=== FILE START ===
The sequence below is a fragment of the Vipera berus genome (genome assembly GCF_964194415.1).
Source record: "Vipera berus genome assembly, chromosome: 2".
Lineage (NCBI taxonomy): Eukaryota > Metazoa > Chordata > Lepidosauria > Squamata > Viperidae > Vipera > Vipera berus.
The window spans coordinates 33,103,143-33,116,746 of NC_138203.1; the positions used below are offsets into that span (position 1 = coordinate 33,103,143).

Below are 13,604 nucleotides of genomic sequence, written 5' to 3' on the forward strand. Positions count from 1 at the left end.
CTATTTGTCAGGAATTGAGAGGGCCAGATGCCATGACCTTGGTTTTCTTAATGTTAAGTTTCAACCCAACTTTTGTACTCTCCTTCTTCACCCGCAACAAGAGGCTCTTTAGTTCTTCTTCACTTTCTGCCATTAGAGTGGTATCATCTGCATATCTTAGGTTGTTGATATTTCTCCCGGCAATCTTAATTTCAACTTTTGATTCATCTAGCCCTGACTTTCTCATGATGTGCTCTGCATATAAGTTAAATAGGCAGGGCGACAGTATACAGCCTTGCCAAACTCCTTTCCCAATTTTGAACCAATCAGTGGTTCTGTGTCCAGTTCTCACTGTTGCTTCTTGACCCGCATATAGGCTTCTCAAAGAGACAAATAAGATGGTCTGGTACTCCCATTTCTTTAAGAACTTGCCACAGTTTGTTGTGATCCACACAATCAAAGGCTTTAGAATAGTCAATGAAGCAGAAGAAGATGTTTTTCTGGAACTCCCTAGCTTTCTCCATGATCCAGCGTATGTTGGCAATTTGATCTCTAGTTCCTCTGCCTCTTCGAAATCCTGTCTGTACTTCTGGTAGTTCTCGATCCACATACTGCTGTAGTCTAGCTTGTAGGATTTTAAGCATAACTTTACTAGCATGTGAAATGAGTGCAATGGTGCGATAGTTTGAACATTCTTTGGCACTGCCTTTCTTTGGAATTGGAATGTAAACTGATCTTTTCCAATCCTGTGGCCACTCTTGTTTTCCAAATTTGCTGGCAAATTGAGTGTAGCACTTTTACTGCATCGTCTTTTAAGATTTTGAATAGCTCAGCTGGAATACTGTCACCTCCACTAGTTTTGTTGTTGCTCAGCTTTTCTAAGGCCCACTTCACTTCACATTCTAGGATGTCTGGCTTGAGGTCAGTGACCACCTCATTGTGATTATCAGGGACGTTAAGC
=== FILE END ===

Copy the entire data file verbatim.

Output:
The sequence below is a fragment of the Vipera berus genome (genome assembly GCF_964194415.1).
Source record: "Vipera berus genome assembly, chromosome: 2".
Lineage (NCBI taxonomy): Eukaryota > Metazoa > Chordata > Lepidosauria > Squamata > Viperidae > Vipera > Vipera berus.
The window spans coordinates 33,103,143-33,116,746 of NC_138203.1; the positions used below are offsets into that span (position 1 = coordinate 33,103,143).

Below are 13,604 nucleotides of genomic sequence, written 5' to 3' on the forward strand. Positions count from 1 at the left end.
CTATTTGTCAGGAATTGAGAGGGCCAGATGCCATGACCTTGGTTTTCTTAATGTTAAGTTTCAACCCAACTTTTGTACTCTCCTTCTTCACCCGCAACAAGAGGCTCTTTAGTTCTTCTTCACTTTCTGCCATTAGAGTGGTATCATCTGCATATCTTAGGTTGTTGATATTTCTCCCGGCAATCTTAATTTCAACTTTTGATTCATCTAGCCCTGACTTTCTCATGATGTGCTCTGCATATAAGTTAAATAGGCAGGGCGACAGTATACAGCCTTGCCAAACTCCTTTCCCAATTTTGAACCAATCAGTGGTTCTGTGTCCAGTTCTCACTGTTGCTTCTTGACCCGCATATAGGCTTCTCAAAGAGACAAATAAGATGGTCTGGTACTCCCATTTCTTTAAGAACTTGCCACAGTTTGTTGTGATCCACACAATCAAAGGCTTTAGAATAGTCAATGAAGCAGAAGAAGATGTTTTTCTGGAACTCCCTAGCTTTCTCCATGATCCAGCGTATGTTGGCAATTTGATCTCTAGTTCCTCTGCCTCTTCGAAATCCTGTCTGTACTTCTGGTAGTTCTCGATCCACATACTGCTGTAGTCTAGCTTGTAGGATTTTAAGCATAACTTTACTAGCATGTGAAATGAGTGCAATGGTGCGATAGTTTGAACATTCTTTGGCACTGCCTTTCTTTGGAATTGGAATGTAAACTGATCTTTTCCAATCCTGTGGCCACTCTTGTTTTCCAAATTTGCTGGCAAATTGAGTGTAGCACTTTTACTGCATCGTCTTTTAAGATTTTGAATAGCTCAGCTGGAATACTGTCACCTCCACTAGTTTTGTTGTTGCTCAGCTTTTCTAAGGCCCACTTCACTTCACATTCTAGGATGTCTGGCTTGAGGTCAGTGACCACCTCATTGTGATTATCAGGGACGTTAAGC